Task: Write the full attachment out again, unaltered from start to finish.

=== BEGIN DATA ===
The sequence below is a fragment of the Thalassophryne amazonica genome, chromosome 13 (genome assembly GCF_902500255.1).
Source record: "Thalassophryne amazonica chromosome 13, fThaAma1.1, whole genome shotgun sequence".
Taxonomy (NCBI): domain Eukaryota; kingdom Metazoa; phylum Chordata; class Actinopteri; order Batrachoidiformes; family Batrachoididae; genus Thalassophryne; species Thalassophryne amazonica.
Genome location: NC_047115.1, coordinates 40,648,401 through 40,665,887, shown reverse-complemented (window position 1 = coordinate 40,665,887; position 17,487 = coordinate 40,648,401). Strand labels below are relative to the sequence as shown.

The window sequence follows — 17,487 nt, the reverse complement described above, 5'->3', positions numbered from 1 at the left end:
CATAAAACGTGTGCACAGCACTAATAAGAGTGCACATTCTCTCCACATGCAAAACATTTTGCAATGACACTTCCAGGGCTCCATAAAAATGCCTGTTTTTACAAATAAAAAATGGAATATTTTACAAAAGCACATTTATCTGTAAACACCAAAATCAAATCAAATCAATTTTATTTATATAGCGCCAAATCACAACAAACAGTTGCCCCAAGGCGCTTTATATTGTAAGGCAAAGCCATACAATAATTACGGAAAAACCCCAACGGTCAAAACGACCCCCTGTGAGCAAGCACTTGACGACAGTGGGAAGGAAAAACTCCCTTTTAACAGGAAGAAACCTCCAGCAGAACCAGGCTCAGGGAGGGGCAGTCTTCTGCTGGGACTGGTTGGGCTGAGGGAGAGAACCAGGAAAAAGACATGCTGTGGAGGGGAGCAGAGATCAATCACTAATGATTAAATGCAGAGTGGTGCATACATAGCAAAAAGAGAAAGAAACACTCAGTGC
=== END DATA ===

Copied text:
The sequence below is a fragment of the Thalassophryne amazonica genome, chromosome 13 (genome assembly GCF_902500255.1).
Source record: "Thalassophryne amazonica chromosome 13, fThaAma1.1, whole genome shotgun sequence".
Taxonomy (NCBI): domain Eukaryota; kingdom Metazoa; phylum Chordata; class Actinopteri; order Batrachoidiformes; family Batrachoididae; genus Thalassophryne; species Thalassophryne amazonica.
Genome location: NC_047115.1, coordinates 40,648,401 through 40,665,887, shown reverse-complemented (window position 1 = coordinate 40,665,887; position 17,487 = coordinate 40,648,401). Strand labels below are relative to the sequence as shown.

The window sequence follows — 17,487 nt, the reverse complement described above, 5'->3', positions numbered from 1 at the left end:
CATAAAACGTGTGCACAGCACTAATAAGAGTGCACATTCTCTCCACATGCAAAACATTTTGCAATGACACTTCCAGGGCTCCATAAAAATGCCTGTTTTTACAAATAAAAAATGGAATATTTTACAAAAGCACATTTATCTGTAAACACCAAAATCAAATCAAATCAATTTTATTTATATAGCGCCAAATCACAACAAACAGTTGCCCCAAGGCGCTTTATATTGTAAGGCAAAGCCATACAATAATTACGGAAAAACCCCAACGGTCAAAACGACCCCCTGTGAGCAAGCACTTGACGACAGTGGGAAGGAAAAACTCCCTTTTAACAGGAAGAAACCTCCAGCAGAACCAGGCTCAGGGAGGGGCAGTCTTCTGCTGGGACTGGTTGGGCTGAGGGAGAGAACCAGGAAAAAGACATGCTGTGGAGGGGAGCAGAGATCAATCACTAATGATTAAATGCAGAGTGGTGCATACATAGCAAAAAGAGAAAGAAACACTCAGTGC